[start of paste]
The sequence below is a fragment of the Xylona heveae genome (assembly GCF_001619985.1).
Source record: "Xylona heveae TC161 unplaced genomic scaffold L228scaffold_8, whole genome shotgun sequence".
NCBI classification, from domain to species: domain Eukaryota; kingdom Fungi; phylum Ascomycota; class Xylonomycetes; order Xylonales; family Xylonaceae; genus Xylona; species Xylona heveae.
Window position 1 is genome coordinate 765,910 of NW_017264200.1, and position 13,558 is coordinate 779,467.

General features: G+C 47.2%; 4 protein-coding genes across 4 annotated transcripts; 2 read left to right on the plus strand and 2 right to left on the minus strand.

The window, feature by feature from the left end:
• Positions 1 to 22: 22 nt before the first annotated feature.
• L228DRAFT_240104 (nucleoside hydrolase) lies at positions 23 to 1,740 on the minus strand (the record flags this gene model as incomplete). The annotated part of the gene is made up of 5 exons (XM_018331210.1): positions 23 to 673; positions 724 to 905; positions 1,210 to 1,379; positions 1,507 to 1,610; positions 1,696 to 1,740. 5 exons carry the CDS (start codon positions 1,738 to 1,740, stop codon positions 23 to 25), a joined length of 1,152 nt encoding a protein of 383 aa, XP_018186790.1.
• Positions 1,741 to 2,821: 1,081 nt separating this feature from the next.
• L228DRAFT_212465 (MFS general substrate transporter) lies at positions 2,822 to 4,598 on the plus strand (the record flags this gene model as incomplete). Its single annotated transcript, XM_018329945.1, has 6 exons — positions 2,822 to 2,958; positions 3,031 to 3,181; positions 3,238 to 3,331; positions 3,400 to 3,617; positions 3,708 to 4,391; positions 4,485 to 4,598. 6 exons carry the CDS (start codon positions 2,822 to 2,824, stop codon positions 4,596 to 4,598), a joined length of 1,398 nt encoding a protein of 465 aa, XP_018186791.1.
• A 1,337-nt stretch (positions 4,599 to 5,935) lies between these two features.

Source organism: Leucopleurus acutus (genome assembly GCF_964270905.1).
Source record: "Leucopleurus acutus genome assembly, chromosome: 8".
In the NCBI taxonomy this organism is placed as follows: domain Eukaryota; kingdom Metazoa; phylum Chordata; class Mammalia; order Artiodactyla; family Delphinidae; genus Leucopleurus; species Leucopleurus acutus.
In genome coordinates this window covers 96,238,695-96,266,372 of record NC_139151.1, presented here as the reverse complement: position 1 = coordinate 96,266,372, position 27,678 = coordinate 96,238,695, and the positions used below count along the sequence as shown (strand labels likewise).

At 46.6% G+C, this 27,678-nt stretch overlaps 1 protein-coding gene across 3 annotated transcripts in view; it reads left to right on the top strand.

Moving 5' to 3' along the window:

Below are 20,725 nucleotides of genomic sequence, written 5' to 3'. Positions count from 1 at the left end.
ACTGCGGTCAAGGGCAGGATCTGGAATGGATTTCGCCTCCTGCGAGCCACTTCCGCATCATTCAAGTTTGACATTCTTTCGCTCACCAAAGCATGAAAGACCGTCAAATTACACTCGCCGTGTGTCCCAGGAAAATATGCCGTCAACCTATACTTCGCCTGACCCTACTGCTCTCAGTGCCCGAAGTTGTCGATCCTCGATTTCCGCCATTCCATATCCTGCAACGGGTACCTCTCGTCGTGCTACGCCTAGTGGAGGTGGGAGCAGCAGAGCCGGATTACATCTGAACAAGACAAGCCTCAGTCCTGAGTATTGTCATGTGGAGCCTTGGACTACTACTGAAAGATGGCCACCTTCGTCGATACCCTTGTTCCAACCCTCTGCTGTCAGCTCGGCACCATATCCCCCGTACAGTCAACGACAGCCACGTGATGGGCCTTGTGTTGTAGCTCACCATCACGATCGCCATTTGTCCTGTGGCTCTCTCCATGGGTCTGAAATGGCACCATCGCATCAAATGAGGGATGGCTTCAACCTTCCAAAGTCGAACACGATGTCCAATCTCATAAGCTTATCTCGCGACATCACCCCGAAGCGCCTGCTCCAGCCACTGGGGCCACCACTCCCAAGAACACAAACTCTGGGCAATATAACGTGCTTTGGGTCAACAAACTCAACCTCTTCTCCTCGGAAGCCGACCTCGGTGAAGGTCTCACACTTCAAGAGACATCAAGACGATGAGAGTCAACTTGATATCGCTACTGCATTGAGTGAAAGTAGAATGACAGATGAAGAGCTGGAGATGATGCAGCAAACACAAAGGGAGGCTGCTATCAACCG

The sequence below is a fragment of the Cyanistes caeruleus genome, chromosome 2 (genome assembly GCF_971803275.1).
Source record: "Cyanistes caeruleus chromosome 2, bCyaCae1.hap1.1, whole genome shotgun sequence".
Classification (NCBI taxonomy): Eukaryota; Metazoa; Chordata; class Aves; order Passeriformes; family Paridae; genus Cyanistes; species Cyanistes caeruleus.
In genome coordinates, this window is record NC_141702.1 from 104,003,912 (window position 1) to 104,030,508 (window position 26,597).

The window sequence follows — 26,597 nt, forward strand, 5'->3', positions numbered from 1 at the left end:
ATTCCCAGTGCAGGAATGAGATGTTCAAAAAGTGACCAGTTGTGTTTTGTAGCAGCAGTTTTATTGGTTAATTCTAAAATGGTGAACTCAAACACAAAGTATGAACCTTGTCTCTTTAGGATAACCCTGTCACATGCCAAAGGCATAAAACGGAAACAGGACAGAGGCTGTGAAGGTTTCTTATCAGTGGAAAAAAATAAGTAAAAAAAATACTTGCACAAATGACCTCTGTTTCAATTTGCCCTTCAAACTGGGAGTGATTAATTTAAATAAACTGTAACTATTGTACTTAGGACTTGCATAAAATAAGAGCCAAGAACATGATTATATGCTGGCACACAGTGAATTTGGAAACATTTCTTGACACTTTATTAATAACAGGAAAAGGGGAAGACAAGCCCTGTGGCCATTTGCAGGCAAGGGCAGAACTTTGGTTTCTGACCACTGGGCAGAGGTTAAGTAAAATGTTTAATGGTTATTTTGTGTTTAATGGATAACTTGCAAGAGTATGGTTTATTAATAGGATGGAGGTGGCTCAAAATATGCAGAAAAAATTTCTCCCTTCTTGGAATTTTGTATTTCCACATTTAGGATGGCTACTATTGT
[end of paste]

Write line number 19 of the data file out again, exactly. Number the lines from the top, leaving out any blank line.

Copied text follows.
ACTGCGGTCAAGGGCAGGATCTGGAATGGATTTCGCCTCCTGCGAGCCACTTCCGCATCATTCAAGTTTGACATTCTTTCGCTCACCAAAGCATGAAAGACCGTCAAATTACACTCGCCGTGTGTCCCAGGAAAATATGCCGTCAACCTATACTTCGCCTGACCCTACTGCTCTCAGTGCCCGAAGTTGTCGATCCTCGATTTCCGCCATTCCATATCCTGCAACGGGTACCTCTCGTCGTGCTACGCCTAGTGGAGGTGGGAGCAGCAGAGCCGGATTACATCTGAACAAGACAAGCCTCAGTCCTGAGTATTGTCATGTGGAGCCTTGGACTACTACTGAAAGATGGCCACCTTCGTCGATACCCTTGTTCCAACCCTCTGCTGTCAGCTCGGCACCATATCCCCCGTACAGTCAACGACAGCCACGTGATGGGCCTTGTGTTGTAGCTCACCATCACGATCGCCATTTGTCCTGTGGCTCTCTCCATGGGTCTGAAATGGCACCATCGCATCAAATGAGGGATGGCTTCAACCTTCCAAAGTCGAACACGATGTCCAATCTCATAAGCTTATCTCGCGACATCACCCCGAAGCGCCTGCTCCAGCCACTGGGGCCACCACTCCCAAGAACACAAACTCTGGGCAATATAACGTGCTTTGGGTCAACAAACTCAACCTCTTCTCCTCGGAAGCCGACCTCGGTGAAGGTCTCACACTTCAAGAGACATCAAGACGATGAGAGTCAACTTGATATCGCTACTGCATTGAGTGAAAGTAGAATGACAGATGAAGAGCTGGAGATGATGCAGCAAACACAAAGGGAGGCTGCTATCAACCG